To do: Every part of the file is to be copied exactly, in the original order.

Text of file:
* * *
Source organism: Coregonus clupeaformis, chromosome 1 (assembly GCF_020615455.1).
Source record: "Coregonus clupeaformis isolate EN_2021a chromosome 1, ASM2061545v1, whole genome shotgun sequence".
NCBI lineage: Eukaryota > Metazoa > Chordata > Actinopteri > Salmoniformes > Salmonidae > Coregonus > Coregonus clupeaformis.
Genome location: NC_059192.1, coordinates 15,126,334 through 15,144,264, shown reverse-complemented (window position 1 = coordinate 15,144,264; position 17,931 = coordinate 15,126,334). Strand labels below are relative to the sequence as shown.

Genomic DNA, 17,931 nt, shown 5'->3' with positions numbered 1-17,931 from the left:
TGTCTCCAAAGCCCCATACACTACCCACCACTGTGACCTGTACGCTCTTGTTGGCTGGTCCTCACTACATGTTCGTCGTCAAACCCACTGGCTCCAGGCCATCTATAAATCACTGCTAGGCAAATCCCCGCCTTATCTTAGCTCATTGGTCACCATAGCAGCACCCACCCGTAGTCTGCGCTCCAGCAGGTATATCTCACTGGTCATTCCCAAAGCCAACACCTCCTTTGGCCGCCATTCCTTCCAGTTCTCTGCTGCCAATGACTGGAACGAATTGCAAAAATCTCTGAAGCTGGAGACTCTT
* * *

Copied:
Source organism: Coregonus clupeaformis, chromosome 1 (assembly GCF_020615455.1).
Source record: "Coregonus clupeaformis isolate EN_2021a chromosome 1, ASM2061545v1, whole genome shotgun sequence".
NCBI lineage: Eukaryota > Metazoa > Chordata > Actinopteri > Salmoniformes > Salmonidae > Coregonus > Coregonus clupeaformis.
Genome location: NC_059192.1, coordinates 15,126,334 through 15,144,264, shown reverse-complemented (window position 1 = coordinate 15,144,264; position 17,931 = coordinate 15,126,334). Strand labels below are relative to the sequence as shown.

Genomic DNA, 17,931 nt, shown 5'->3' with positions numbered 1-17,931 from the left:
TGTCTCCAAAGCCCCATACACTACCCACCACTGTGACCTGTACGCTCTTGTTGGCTGGTCCTCACTACATGTTCGTCGTCAAACCCACTGGCTCCAGGCCATCTATAAATCACTGCTAGGCAAATCCCCGCCTTATCTTAGCTCATTGGTCACCATAGCAGCACCCACCCGTAGTCTGCGCTCCAGCAGGTATATCTCACTGGTCATTCCCAAAGCCAACACCTCCTTTGGCCGCCATTCCTTCCAGTTCTCTGCTGCCAATGACTGGAACGAATTGCAAAAATCTCTGAAGCTGGAGACTCTT